BY PAUL DUNK
"Find it, we did. And there be the chest... and inside, be the gold. We took them all! Spent 'em, traded 'em and fritted 'em away, for drink and food and pleasurable company... but we came to realize, the drink would not satisfy, food turned to ash in our mouths, nor the company in the world would harm or slake our lust. We are cursed men, Miss Turner. For too long I've been parched of thirst and unable to quench it. Too long I've been starving to death and haven't died. I feel nothing. Not the wind on my face nor the spray of the sea. Nor the warmth of a woman's flesh." - Barbossa, Pirates of the Caribbean
This is the insatiable craving that describes the torment of the Pirate's curse.
The pirates spent their lives seeking after the treasure and after finally attaining it, they discover that it was cursed. Instead of satisfying their empty souls, it only intensified their cravings. They needed more gold. More wine. More sex. They found themselves damned with the needing more ... forever.
The premise for the Pirate's curse un not unlike what Paul describes in like Galatians 6 ...
Galatians 6:7-8 "Do not be deceived: God is not mocked, for whatever one sows, that will he also reap. For the one who sows to his own flesh will from the flesh reap corruption, but the one who sows to the Spirit will from the Spirit reap eternal life."
Despite the distorted claims of prosperity preachers, "sowing and reaping" here has nothing to do with finances. Paul uses sowing and reaping to illustrate an absolute law/gospel principle because it is an absolute agricultural principle - not an absolute financial principle.
The religious leaders preached Jesus + your law keeping = justification by works.
Paul's "Sowing and reaping" language reinforced his appeal from his preceding 5 chapters: When it comes to justifying yourself, you are either trusting in something that is bringing you death (law) or life (gospel).
"Sowing to the flesh" and reaping corruption
Like the pirates curse, the human soul is in a state of unrest, looking for peace because of sin. So we need more gold. More wine. More sex. More validation. More acclaim. More followers. More toys. We tell ourselves that once we get that thing, we'll be happy ... until we discover the next thing is calling, promising rest to our restless hearts. So we sow to the flesh in liberalism: chasing and worshipping little gods, hoping they will somehow justify and save us.
Now, while that kind of 'sowing to the flesh' would describe rebellious Corinth - this is rule keeping Galatia.
The Galatians weren't suffering under the curse of liberalism - but legalism. They sowed to their flesh in a different way. The "Galatian pirates curse" looked like unrest under guilt of religious "you-should-be-doing-more-ianity"
Paul prefaced talking about sowing and reaping with the words, 'Do not be deceived" because the Galatians were deceived. They believing that their works for God validated Christ's work for them.
Good news. The gospel boldly announces that everything God required from us in His perfect law, He provided for us in His amazing grace.
Therefore all attempts to add to Christ's work, erase Christ's work.
We can bring the exhausting curse of the law back into our churches by eclipsing redemption with application. Application that eclipses redemption sounds like this ...
Whatever your doing, you should do more. Whatever you're giving, you should give more. How ever many programs your church is running, you should offer more. How ever many services you're running, you should run more. You think you're growing? You should grow more. In other words, the message of Christianity becomes: God wants more from you.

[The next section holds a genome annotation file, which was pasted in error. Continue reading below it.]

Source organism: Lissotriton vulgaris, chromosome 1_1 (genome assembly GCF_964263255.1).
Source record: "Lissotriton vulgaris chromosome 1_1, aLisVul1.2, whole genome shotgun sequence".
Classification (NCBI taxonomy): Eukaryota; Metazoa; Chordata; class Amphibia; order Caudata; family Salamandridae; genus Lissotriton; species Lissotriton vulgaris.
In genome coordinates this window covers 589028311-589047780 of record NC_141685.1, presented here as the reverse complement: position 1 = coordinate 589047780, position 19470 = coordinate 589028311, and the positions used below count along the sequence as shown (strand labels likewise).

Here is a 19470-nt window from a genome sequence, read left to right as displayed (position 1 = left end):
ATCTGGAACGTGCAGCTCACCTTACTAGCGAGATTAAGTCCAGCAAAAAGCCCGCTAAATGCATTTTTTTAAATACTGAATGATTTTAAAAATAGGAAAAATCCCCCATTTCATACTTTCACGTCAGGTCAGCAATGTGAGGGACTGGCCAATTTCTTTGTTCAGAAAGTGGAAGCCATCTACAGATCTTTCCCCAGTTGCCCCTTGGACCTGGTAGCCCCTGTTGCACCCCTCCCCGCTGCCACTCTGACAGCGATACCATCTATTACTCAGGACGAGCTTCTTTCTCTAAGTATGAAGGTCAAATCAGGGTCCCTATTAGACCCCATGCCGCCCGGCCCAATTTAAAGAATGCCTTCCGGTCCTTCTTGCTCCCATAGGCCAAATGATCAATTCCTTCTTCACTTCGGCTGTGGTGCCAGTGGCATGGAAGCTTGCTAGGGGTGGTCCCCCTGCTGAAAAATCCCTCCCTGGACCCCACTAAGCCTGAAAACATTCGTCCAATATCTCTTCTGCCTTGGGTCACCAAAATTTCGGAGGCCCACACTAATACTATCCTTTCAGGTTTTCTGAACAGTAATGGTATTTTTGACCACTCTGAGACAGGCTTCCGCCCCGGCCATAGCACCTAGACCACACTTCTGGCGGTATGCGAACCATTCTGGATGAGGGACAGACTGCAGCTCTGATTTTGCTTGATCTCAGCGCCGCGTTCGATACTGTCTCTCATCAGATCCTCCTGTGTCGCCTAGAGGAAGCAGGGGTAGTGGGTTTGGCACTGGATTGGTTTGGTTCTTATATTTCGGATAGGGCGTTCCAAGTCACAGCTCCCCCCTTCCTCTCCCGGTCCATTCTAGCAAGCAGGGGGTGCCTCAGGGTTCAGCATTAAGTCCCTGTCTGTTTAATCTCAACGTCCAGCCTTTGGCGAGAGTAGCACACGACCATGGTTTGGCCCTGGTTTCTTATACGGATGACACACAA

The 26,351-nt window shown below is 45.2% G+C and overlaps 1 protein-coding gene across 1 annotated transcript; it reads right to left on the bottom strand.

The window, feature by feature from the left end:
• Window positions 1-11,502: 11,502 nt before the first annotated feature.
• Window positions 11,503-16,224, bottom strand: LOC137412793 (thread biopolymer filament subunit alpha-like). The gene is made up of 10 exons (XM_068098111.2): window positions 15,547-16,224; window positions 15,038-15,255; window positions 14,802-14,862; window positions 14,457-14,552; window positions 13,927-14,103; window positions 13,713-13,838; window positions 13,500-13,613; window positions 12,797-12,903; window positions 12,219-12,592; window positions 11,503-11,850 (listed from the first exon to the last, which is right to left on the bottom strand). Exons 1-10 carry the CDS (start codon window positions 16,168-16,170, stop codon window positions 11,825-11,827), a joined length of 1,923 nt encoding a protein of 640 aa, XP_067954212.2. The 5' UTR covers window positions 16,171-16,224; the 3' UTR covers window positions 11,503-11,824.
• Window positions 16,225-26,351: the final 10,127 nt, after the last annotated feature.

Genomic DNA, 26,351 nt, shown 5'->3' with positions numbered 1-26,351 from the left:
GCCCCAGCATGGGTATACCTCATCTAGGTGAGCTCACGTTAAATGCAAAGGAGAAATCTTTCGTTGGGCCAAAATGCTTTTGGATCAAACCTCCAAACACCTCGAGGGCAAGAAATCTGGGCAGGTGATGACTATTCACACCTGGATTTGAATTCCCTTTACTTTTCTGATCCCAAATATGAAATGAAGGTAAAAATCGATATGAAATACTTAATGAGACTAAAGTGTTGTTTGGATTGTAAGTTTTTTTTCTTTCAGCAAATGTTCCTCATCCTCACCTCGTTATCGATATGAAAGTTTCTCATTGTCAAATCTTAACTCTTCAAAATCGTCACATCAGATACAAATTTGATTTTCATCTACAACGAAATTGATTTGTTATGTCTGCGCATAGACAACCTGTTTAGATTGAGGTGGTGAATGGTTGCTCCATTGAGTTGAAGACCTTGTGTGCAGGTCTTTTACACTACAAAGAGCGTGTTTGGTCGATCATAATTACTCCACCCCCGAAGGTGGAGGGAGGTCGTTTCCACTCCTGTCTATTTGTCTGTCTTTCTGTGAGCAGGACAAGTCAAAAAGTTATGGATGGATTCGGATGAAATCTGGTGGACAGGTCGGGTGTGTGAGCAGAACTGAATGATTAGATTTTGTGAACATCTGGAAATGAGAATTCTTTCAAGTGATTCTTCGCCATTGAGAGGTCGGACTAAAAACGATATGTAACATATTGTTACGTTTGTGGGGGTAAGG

That message might not ever be explicitly taught in our pulpits, but where Christ ceases to be central, it's implicitly caught in the pews.
Instead of enjoying Christian disciplines like prayer and scripture meditation as bread that nourishes us in God, sowing to the flesh turns them into barter with which we attempt to leverage God.
Sowing to the flesh looks like the need to have more stuff or the need to do more stuff in order to feel justified in our quest for soul rest.
"Sowing to the Spirit" and reaping eternal life
This statement emphasizes Paul's appeal throughout the entire letter: "enjoy and glorify God from rest in gospel freedom!"
So how do we "sow to the Spirit?"
Contrary to our natural inclinations, we mature by remembering and resting in the gospel. Therein is where the Spirit empowers our life producing the results of the gospel. Paul passionately appeals for the church to trust, rest and celebrate that Christ's grace both covers and empowers themthroughout this letter.
Sowing to the Spirit, my dear North American performance junkie, doesn't begin with doing something. It begins with trusting the One who did everything before we did anything. As a recovering performance junkie, I still struggle with this.
Then, like Paul, we realize we didn't do anything to deserve God and we can't do anything to repay God, which leads us into finding rest and pleasure in God. From this gospel rest, the power of the Spirit reforms our hearts to desire to live to the glory of God. More and more over the course of our lives, sowing to the Spirit causes us to die to sin and live to righteousness. This is the Spirit's work.
The Spirit does extraordinary work in our hearts by ordinary means...
God calls us to worship.
God cleanses as we confess our sin.
God communes with us as Christ is preached and at the Lord's table.
God commissions us as those who have received His grace to minister His grace.
Paul is a graduate of Knox Theological Seminary and the founding pastor of KW Redeemer in Kitchener-Waterloo, Ontario. He is an MCO race school graduate, but presently his main hobby is drinking espresso because it's cheaper than fixing cars. Paul and Susan live in Waterloo with their three children.